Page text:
The group of strangers are brought together for a dinner party at a spooky mansion on a stormy night in 1954 New England. They aren’t sure why they’ve been invited and why they’ve been assigned aliases but as the evening unfolds, it’s revealed that they’re all being blackmailed by Mr. Boddy for various secrets they each conceal. Someone else is pulling the strings however as each person is given a weapon and when Boddy turns up dead, they begin trying to figure out who did it–and as more bodies start piling up, the paranoia only increases until finally the mystery is solved by Wadsworth.
This movie is part of the underused subgenre of dinner party murder mysteries. 1976’s Murder by Death, also starring Brennan, is very similar, as well as more serious pictures like Sidney Lumet’s Murder on the Orient Express and Robert Altman’s Gosford Park. All the film’s suspects are gathered together in a single setting for the duration of the action giving the audience the chance to work things out for themselves along with the characters. In Clue‘s case, you can’t really solve the mystery, as the endings change, but it’s a blast just watching the madness unfold.
John Landis co-wrote the screenplay with Lynn, giving the picture another serious comic credential, yet you get the feeling most of the great moments were improvised on-set. Curry is brilliant and once again has me asking the question, why is in so few films? I’m a big Rocky Horror fan but to me, this is his best performance and certainly his funniest. He’s all over the place in one of the most physical roles you’ll see in a comedy picture. Clue takes place in one house for nearly its entire duration but Curry stretches the set from wall-to-wall, using every room for all its worth. In the home video version, you get to see all three endings consecutively and seeing him break down the film’s plot in rapid-fire cadence as he walks us through the solution is a monologue that all aspiring comedy actors should study.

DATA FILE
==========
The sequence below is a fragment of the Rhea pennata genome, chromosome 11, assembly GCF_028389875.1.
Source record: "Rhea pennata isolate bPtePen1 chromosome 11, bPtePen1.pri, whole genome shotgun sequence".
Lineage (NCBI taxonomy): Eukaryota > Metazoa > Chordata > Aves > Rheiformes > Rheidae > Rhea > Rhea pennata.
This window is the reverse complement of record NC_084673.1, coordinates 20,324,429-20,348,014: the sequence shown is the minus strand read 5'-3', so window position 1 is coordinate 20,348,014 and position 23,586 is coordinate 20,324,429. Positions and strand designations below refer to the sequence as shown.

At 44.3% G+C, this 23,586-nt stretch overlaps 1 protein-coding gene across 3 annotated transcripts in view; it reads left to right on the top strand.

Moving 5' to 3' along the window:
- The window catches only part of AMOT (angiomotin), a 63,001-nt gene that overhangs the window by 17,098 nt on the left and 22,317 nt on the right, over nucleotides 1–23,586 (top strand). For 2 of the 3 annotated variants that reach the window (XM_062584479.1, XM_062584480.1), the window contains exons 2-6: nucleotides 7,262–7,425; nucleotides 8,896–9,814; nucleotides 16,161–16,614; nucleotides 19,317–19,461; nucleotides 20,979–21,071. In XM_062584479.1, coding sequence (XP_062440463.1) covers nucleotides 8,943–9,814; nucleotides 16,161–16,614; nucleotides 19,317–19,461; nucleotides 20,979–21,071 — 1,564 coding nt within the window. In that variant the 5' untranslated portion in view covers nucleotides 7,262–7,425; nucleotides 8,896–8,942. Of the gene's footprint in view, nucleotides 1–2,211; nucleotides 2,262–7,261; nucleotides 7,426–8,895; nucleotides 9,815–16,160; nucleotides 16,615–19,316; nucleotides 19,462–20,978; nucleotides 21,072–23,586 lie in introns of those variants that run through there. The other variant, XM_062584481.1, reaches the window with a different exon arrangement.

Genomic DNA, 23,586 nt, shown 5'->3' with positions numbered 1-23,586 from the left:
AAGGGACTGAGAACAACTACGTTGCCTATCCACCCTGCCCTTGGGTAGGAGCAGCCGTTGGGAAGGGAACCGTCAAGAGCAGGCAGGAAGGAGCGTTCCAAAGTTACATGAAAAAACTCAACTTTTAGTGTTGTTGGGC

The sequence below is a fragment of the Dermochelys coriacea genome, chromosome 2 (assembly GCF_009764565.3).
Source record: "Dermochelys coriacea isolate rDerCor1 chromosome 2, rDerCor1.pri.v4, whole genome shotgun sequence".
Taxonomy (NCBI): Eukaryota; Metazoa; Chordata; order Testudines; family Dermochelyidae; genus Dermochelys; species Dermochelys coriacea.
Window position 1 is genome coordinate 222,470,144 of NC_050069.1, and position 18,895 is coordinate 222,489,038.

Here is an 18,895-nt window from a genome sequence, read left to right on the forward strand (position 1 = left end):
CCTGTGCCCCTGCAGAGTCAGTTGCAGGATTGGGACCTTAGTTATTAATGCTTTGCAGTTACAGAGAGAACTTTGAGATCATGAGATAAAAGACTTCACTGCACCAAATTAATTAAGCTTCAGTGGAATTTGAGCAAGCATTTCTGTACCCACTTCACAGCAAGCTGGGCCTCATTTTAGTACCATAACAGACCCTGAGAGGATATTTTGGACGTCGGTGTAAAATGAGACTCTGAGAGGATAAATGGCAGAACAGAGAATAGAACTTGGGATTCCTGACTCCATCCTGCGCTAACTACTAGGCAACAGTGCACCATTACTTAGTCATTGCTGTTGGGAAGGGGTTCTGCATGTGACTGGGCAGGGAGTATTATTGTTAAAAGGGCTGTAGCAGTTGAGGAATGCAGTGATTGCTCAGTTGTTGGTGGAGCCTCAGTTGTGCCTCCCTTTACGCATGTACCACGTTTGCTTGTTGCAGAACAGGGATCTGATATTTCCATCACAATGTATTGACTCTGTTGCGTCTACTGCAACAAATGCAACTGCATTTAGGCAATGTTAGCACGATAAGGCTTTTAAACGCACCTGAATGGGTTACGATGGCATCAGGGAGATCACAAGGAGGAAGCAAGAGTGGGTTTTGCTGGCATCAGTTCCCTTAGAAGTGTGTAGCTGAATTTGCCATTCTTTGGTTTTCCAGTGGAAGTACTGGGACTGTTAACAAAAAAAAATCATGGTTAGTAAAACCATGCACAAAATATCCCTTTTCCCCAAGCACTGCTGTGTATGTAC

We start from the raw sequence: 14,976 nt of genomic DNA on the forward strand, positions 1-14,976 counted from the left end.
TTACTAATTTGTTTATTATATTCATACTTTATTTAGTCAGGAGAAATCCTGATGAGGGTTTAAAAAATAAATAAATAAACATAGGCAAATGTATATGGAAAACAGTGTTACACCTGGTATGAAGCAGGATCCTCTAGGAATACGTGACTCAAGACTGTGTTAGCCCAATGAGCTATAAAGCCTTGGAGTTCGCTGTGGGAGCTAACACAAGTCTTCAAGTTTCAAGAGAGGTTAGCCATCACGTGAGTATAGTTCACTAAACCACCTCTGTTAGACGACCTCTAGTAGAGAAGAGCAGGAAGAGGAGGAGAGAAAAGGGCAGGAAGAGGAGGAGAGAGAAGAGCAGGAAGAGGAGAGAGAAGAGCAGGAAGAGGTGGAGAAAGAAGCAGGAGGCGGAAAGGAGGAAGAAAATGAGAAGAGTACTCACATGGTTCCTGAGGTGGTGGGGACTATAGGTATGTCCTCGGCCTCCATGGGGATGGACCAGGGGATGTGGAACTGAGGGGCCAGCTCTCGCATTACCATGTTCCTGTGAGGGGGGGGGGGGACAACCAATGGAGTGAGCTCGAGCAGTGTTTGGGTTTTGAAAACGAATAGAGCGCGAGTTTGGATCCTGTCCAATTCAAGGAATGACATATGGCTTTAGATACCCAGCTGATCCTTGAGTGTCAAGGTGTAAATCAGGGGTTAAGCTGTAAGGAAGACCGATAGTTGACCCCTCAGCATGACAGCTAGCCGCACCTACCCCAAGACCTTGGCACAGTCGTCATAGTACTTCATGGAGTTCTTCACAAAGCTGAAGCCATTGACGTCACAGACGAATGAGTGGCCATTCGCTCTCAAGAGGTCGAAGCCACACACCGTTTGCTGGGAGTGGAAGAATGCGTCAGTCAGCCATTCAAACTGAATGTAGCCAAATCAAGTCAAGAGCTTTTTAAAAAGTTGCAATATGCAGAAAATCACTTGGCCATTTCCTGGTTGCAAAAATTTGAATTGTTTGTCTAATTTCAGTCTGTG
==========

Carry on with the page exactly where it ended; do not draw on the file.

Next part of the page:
McKean is equally brilliant as Mr. Green, the straightest (*wink wink) male character in the group. When he flies off the handle in sheer terror as the body count rises, his range proves to be gigantic. Coming up with the personalities of these characters that everyone already knew as mere faces on playing cards had to be fun and I feel like they nailed each of them. Warren’s Miss Scarlett is of course sexy and dangerous while Lloy’s Professor Plum is sophisticated and lecherous.
Miss White is the most unexpected personality as she dons all black everything and a persona that matches. Kahn steals pretty much every scene she’s in with pitch dark one-liners about the strange fact that she’s a widow several times over (“Husbands should be like Kleenex: soft, strong and disposable.”)
As lame an idea as a movie based on a video game is, Clue feels less like a cash grab and more like a legitimate attempt at making a funny film. With strong comedic talents behind and in front of the camera, this one gets it right and makes for a great pick if you’re looking for a movie to watch with a group around Halloween time. Just pay attention because the jokes come fast and often–nearly every line of dialogue is a setup or punchline.
And while we’re talking about board game movie adaptations, I’ve got an idea for any studio exec looking to make his fortune.